The stone's carvings draw on the rich symbolism of the Free Gardeners, a fraternal society founded in Haddington in 1676 which grew to have lodges all over the country and over 10,000 members in the Lothians alone. The 8ft sandstone block was carved as part of a public art commission supported by Persimmon Homes through East Lothian Council’s Percent for Art scheme.

“I became fascinated with the story of the Free Gardeners, their rich symbolism, regalia and the artefacts they left behind. I wondered how a public artwork might make a tangible connection to these ideas while referencing other links to local history and folklore.”

The Ancient Order of Free Gardeners, as they became known, bought a tenement in Haddington as their base which became the Gardeners Arms. They functioned like an early trade union or mutual aid society with support for the poor while also holding floral exhibitions, tree planting ceremonies and colourful parades.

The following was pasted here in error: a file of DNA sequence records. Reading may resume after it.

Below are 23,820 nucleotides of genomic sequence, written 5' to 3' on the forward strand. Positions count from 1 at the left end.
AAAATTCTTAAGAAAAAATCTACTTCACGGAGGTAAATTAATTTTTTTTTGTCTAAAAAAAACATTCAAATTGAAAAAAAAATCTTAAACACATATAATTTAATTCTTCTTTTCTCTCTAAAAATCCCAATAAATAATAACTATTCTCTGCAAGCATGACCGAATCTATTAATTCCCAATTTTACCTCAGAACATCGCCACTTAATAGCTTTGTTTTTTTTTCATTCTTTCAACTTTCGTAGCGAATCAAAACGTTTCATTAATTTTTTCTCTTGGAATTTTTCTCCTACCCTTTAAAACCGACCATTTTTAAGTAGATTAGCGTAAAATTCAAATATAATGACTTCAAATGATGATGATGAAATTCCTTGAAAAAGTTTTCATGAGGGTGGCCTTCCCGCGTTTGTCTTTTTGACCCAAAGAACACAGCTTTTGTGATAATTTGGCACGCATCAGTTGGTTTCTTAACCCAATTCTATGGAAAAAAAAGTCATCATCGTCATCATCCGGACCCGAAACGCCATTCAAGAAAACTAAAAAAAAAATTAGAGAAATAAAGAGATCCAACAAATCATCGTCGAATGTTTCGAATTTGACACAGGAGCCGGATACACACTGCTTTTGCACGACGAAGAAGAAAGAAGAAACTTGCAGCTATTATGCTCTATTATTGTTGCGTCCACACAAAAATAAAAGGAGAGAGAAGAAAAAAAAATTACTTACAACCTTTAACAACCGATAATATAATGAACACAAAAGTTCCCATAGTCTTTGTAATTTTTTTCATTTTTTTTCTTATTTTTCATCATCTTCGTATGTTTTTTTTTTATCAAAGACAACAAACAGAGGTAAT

The carvings on the stone include several Free Gardener symbols such as the compass, set square and pruning knife alongside depictions of the tree of life, 'Jock in the Green' and the four rivers of the Garden of Eden. Haddington's goat can be seen climbing the tree of knowledge. The former Mitsubishi factory which stood on the site is referenced in the form of a beehive with three oak leaves as a nod to the origins of the Mitsubishi crest.

The north face of the stone is covered in plant fossils from over 300 million years ago including Lepidodendron and Calamites - two of the oldest group living vascular plants. Within the fossils are three carvings representing these massive tree-like forms which grew to 30-50 metres and were the most important contributors to the great coal beds that fuelled the Industrial Revolution.